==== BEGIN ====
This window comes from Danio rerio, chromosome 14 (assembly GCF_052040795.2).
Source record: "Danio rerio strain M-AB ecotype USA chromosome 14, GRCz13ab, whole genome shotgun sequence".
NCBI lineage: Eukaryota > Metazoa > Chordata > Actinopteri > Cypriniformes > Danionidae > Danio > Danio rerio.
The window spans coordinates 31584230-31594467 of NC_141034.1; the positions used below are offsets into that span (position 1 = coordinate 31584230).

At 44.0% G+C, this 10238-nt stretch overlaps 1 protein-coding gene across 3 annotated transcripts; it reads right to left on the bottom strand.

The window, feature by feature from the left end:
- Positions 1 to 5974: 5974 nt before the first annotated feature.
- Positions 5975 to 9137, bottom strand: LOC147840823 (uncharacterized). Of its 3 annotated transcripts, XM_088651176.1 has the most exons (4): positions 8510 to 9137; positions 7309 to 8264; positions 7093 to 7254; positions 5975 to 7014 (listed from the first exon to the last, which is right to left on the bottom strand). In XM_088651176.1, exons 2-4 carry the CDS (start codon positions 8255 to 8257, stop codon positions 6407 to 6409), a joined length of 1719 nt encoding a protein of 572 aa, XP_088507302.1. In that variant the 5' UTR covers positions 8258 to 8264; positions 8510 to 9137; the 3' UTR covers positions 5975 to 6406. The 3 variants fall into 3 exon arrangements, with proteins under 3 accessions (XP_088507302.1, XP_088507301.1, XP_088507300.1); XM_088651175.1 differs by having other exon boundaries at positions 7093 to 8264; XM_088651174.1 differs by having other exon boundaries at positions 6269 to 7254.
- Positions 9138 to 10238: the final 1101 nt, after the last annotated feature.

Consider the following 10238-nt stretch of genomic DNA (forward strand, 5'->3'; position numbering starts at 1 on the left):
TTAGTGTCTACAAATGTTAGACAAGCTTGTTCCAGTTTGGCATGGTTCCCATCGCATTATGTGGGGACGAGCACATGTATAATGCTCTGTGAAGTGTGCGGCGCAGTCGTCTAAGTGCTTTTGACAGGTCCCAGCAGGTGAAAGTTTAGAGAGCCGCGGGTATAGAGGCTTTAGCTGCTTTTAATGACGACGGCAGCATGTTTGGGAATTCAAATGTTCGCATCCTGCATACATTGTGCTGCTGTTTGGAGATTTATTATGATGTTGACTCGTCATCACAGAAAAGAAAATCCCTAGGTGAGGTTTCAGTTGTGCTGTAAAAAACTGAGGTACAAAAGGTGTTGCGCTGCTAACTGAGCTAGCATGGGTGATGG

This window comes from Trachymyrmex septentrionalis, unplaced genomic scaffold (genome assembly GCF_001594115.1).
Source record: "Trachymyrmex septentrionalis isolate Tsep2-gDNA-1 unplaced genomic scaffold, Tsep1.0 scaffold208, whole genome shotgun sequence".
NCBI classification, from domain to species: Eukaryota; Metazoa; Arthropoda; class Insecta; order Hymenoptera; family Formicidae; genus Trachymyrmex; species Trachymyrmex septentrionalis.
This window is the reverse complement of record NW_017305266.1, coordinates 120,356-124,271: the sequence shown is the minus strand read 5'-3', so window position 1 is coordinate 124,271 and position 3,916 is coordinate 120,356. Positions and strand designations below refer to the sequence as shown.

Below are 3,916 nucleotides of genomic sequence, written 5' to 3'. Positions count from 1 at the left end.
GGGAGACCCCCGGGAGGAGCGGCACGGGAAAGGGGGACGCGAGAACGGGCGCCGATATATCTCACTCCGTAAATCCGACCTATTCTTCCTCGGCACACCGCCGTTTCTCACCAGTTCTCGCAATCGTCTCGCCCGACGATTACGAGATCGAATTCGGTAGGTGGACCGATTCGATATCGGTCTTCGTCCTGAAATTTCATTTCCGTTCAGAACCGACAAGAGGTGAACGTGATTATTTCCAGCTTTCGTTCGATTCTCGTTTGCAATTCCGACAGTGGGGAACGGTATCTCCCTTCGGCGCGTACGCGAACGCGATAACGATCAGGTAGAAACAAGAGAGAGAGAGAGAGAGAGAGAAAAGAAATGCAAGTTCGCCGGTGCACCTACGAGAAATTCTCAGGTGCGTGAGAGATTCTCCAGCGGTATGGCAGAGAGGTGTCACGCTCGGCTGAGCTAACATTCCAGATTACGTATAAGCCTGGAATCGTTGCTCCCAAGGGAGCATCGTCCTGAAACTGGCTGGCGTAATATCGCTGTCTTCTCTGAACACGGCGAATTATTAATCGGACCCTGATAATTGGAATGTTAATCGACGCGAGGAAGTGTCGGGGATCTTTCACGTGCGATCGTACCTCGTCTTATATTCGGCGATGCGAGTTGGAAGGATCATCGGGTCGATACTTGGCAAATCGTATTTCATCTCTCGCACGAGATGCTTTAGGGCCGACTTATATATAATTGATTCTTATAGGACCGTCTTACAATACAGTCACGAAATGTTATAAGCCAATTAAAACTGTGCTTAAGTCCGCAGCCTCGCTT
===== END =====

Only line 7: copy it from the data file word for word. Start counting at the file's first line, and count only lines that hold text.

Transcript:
- Positions 1 to 5974: 5974 nt before the first annotated feature.